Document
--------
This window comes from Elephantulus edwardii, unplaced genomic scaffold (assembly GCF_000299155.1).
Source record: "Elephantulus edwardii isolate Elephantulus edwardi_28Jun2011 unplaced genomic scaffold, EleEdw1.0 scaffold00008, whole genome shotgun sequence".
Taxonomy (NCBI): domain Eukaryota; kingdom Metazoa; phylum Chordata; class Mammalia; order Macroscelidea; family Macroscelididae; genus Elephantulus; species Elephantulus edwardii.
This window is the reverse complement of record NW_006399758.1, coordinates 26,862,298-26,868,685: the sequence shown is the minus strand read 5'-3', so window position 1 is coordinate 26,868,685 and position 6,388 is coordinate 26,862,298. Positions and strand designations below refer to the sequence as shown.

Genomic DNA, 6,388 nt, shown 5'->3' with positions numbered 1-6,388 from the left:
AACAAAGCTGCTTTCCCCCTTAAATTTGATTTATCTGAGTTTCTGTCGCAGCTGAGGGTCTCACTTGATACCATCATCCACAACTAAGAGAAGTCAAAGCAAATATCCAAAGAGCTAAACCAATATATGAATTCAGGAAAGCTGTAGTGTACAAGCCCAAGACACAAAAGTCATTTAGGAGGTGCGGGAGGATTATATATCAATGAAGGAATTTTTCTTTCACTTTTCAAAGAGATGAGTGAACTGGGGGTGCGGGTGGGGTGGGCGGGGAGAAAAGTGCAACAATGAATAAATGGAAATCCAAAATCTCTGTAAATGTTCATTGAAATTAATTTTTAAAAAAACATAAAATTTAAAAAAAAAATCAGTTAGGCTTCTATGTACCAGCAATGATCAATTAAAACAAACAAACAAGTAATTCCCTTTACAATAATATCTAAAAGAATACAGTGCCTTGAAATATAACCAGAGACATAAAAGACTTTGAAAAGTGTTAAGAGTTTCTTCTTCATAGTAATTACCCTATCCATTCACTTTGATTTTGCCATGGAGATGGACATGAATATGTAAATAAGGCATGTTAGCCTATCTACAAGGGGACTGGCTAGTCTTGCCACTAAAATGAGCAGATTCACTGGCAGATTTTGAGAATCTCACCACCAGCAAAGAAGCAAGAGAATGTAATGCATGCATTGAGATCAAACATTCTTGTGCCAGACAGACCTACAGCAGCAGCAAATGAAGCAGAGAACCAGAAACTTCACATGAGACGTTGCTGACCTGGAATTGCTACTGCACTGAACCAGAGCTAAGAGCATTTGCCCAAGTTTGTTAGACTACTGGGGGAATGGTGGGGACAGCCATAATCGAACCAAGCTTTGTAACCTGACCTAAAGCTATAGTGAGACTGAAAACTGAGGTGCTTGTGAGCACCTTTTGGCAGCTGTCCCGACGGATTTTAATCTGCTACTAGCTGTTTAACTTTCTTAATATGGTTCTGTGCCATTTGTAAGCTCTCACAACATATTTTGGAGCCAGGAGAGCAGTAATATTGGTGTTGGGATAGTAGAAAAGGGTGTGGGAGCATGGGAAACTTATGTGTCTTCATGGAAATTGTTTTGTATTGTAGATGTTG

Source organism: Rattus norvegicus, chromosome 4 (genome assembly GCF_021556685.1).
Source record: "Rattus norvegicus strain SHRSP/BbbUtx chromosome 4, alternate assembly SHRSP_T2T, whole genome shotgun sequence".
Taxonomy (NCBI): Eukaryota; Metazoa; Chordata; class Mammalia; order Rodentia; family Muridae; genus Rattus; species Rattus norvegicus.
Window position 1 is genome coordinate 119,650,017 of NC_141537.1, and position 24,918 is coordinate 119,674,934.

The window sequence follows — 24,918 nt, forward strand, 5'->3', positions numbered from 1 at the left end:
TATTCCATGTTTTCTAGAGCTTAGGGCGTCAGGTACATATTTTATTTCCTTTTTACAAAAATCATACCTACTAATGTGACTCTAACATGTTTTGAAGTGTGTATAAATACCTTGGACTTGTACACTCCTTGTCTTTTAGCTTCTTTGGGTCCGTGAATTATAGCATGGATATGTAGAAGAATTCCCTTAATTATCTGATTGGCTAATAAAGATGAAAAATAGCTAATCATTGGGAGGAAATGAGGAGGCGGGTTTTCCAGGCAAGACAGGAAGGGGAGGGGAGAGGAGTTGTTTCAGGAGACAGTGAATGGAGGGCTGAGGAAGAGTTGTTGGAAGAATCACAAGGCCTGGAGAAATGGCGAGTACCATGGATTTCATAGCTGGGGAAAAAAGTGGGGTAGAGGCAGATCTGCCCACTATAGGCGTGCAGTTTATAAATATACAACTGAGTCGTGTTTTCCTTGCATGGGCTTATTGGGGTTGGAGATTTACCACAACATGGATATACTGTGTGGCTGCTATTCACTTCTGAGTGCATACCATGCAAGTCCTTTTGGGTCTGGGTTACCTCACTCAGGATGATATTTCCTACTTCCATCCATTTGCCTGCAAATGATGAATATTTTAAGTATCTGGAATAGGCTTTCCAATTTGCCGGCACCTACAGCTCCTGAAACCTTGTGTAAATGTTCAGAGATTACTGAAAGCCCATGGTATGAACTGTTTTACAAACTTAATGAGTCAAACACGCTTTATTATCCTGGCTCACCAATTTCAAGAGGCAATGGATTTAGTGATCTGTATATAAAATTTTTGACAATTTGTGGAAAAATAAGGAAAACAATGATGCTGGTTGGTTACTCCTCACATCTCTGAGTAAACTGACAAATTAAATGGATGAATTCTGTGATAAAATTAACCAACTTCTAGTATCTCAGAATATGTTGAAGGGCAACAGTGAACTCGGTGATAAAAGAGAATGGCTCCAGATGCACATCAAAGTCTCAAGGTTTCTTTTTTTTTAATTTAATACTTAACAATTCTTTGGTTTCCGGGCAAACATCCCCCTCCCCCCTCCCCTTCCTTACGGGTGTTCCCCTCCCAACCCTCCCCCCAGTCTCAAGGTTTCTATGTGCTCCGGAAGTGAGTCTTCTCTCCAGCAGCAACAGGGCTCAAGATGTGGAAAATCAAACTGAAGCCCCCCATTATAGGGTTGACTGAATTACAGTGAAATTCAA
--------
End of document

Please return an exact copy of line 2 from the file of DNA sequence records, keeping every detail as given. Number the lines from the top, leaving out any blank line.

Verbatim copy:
Source record: "Elephantulus edwardii isolate Elephantulus edwardi_28Jun2011 unplaced genomic scaffold, EleEdw1.0 scaffold00008, whole genome shotgun sequence".